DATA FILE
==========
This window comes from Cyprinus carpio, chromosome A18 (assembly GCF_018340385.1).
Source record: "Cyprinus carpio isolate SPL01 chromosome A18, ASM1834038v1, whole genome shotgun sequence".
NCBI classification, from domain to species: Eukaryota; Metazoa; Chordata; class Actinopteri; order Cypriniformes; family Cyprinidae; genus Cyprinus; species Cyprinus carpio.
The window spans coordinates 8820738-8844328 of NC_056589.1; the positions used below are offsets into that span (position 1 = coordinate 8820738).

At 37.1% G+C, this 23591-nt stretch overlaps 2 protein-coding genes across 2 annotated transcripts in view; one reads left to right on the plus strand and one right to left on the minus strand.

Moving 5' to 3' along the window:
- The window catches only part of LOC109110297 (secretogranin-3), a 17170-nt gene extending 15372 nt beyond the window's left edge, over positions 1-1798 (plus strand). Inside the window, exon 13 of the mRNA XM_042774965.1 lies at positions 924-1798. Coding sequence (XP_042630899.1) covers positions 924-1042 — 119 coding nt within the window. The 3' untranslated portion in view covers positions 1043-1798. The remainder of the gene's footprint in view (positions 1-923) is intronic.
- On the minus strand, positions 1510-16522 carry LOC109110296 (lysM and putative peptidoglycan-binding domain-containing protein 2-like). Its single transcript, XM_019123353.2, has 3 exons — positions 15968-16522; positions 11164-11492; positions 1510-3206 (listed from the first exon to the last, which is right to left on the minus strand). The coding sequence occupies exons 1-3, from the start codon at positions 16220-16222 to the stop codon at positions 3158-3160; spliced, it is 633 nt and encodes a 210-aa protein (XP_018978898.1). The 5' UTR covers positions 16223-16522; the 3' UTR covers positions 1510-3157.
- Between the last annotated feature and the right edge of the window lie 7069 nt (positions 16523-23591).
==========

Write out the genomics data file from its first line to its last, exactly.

This window comes from Cyprinus carpio, chromosome A18 (assembly GCF_018340385.1).
Source record: "Cyprinus carpio isolate SPL01 chromosome A18, ASM1834038v1, whole genome shotgun sequence".
NCBI classification, from domain to species: Eukaryota; Metazoa; Chordata; class Actinopteri; order Cypriniformes; family Cyprinidae; genus Cyprinus; species Cyprinus carpio.
The window spans coordinates 8820738-8844328 of NC_056589.1; the positions used below are offsets into that span (position 1 = coordinate 8820738).

At 37.1% G+C, this 23591-nt stretch overlaps 2 protein-coding genes across 2 annotated transcripts in view; one reads left to right on the plus strand and one right to left on the minus strand.

Moving 5' to 3' along the window:
- The window catches only part of LOC109110297 (secretogranin-3), a 17170-nt gene extending 15372 nt beyond the window's left edge, over positions 1-1798 (plus strand). Inside the window, exon 13 of the mRNA XM_042774965.1 lies at positions 924-1798. Coding sequence (XP_042630899.1) covers positions 924-1042 — 119 coding nt within the window. The 3' untranslated portion in view covers positions 1043-1798. The remainder of the gene's footprint in view (positions 1-923) is intronic.
- On the minus strand, positions 1510-16522 carry LOC109110296 (lysM and putative peptidoglycan-binding domain-containing protein 2-like). Its single transcript, XM_019123353.2, has 3 exons — positions 15968-16522; positions 11164-11492; positions 1510-3206 (listed from the first exon to the last, which is right to left on the minus strand). The coding sequence occupies exons 1-3, from the start codon at positions 16220-16222 to the stop codon at positions 3158-3160; spliced, it is 633 nt and encodes a 210-aa protein (XP_018978898.1). The 5' UTR covers positions 16223-16522; the 3' UTR covers positions 1510-3157.
- Between the last annotated feature and the right edge of the window lie 7069 nt (positions 16523-23591).